Chinese Optics Letters

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Parametric Resonances in Nonlinear Plasmonics

  • Publication Highlights
  • Jan. 25, 2020

Localized surface plasmon polaritons are characteristic modes that arise from the resonant interaction of photons with the free-charge oscillations in metallic particles. Plasmonic resonances have attracted great attention as a means to localize and enhance optical fields over subwavelength regions. Such unique properties have fostered the advent of the field of nonlinear plasmonics, relying on plasmonic field enhancement to boost otherwise weak nonlinear effects. One open challenge in nonlinear plasmonics is the selective optical excitation of high-order resonances, as those would offer higher quality factors and field confinement compared with the readily accessible dipolar modes. In addressing such issue, researchers at the University of Kansas (KU) have explored an uncharted path in nonlinear plasmonics: the parametric excitation and amplification of localized surface plasmon polaritons. In the article "Parametric Resonances in Nonlinear Plasmonics" published in Chinese Optics Letters, Vol 17, Issue 12, 2019 (Shima Fardad, Eric Schweisberger, Alessandro Salandrino. Parametric resonances in nonlinear plasmonics [Invited][J]. Chinese Optics Letters, 2019, 17(12): 122402), the Authors review the physical principles of plasmonic parametric resonance (PPR) and discuss potential applications of PPR.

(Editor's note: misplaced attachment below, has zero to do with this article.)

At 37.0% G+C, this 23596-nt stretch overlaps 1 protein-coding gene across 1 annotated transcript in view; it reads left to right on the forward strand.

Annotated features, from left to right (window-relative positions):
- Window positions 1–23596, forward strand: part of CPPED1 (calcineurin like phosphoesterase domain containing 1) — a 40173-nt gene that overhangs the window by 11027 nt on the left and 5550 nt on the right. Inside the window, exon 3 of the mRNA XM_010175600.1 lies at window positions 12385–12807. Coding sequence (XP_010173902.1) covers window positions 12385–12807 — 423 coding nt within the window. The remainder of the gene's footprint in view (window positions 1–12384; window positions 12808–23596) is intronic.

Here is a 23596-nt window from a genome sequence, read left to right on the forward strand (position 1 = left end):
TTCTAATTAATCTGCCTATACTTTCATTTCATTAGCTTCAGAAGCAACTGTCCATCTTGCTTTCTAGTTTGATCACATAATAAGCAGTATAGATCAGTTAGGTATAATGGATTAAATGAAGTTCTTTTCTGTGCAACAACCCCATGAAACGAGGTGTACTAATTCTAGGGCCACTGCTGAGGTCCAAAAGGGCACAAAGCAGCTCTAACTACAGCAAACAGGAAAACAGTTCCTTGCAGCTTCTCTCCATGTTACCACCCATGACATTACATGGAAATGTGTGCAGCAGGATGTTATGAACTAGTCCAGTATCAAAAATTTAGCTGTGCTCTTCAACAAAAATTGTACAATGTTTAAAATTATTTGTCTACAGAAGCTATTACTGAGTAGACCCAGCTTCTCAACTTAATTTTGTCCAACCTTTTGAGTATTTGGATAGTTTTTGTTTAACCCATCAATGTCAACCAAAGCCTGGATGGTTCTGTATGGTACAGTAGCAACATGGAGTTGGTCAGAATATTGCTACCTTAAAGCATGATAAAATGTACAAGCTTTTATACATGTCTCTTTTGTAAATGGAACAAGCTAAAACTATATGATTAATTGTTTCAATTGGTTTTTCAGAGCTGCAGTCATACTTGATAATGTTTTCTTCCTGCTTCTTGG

In contrast with conventional localized plasmonic resonances, in which modes are excited directly by an external field of frequency and spatial profile matching those of a given mode of the plasmonic particle, PPR is a form of amplification in which a pump field transfers energy to a mode in an indirect way. In PPR in fact the modes of a plasmonic structure are amplified by means of a temporal modulation of the background permittivity caused by an appropriate pump field. Such permittivity variation translates into a modulation of the modal resonant frequency. Under specific pump conditions amplification can occur. Among the unique characteristics of PPR is the possibility of accessing modes of arbitrarily high order with a simple spatially uniform pump, provided that such pump exceeds a certain intensity threshold – a characteristic of all parametric resonances. The unique characteristics of PPR have prompted the author to introduce the concept of Plasmonic Parametric Absorbers (PPA). PPAs exhibit a reverse saturable absorption behavior whereby an incident field that is parametrically resonant with one or more of the modes of a plasmonic particle experiences a strongly enhanced absorption whenever its intensity exceeds the relevant PPR threshold. Such effect makes PPAs very promising candidates for optical limiting applications, in addition of being of fundamental interest in the emerging field of nonlinear plasmonics.

“We have barely scratched the surface of the promising science and applications that could emerge from parametric effects in nonlinear plasmonics,” commented Eric Schweisberger, a graduate student working with Prof. Salandrino and Prof. Fardad at the University of Kansas. The University of Kansas team is currently exploring the PPR theory in the context of propagating surface plasmons and is working towards an experimental demonstration of optical limiting exploiting plasmonic parametric absorbers.

Artist depiction of the parametric excitation of plasmonic modes of metallic nanospheres embedded in a nonlinear host medium.